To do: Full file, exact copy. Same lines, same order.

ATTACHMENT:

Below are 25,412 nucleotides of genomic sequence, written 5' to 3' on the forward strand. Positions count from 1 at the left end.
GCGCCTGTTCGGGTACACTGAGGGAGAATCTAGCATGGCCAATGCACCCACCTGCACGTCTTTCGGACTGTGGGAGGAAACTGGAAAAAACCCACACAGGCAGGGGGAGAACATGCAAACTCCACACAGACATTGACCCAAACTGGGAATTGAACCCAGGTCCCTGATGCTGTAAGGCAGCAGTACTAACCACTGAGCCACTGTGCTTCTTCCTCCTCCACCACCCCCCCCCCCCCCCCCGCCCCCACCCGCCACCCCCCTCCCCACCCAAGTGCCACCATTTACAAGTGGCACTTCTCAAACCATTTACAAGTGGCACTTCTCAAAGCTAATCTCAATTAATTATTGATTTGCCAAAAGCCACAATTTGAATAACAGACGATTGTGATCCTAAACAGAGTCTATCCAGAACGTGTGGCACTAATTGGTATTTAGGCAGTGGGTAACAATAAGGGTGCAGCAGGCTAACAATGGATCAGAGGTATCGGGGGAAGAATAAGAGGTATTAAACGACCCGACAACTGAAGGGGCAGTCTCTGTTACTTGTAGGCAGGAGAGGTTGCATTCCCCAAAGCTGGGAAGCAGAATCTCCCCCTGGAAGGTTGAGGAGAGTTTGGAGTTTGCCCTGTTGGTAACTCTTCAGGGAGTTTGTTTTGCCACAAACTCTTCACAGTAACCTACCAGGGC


Below are 25,412 nucleotides of genomic sequence, written 5' to 3' on the forward strand. Positions count from 1 at the left end.
GCGCCTGTTCGGGTACACTGAGGGAGAATCTAGCATGGCCAATGCACCCACCTGCACGTCTTTCGGACTGTGGGAGGAAACTGGAAAAAACCCACACAGGCAGGGGGAGAACATGCAAACTCCACACAGACATTGACCCAAACTGGGAATTGAACCCAGGTCCCTGATGCTGTAAGGCAGCAGTACTAACCACTGAGCCACTGTGCTTCTTCCTCCTCCACCACCCCCCCCCCCCCCCCCGCCCCCACCCGCCACCCCCCTCCCCACCCAAGTGCCACCATTTACAAGTGGCACTTCTCAAACCATTTACAAGTGGCACTTCTCAAAGCTAATCTCAATTAATTATTGATTTGCCAAAAGCCACAATTTGAATAACAGACGATTGTGATCCTAAACAGAGTCTATCCAGAACGTGTGGCACTAATTGGTATTTAGGCAGTGGGTAACAATAAGGGTGCAGCAGGCTAACAATGGATCAGAGGTATCGGGGGAAGAATAAGAGGTATTAAACGACCCGACAACTGAAGGGGCAGTCTCTGTTACTTGTAGGCAGGAGAGGTTGCATTCCCCAAAGCTGGGAAGCAGAATCTCCCCCTGGAAGGTTGAGGAGAGTTTGGAGTTTGCCCTGTTGGTAACTCTTCAGGGAGTTTGTTTTGCCACAAACTCTTCACAGTAACCTACCAGGGC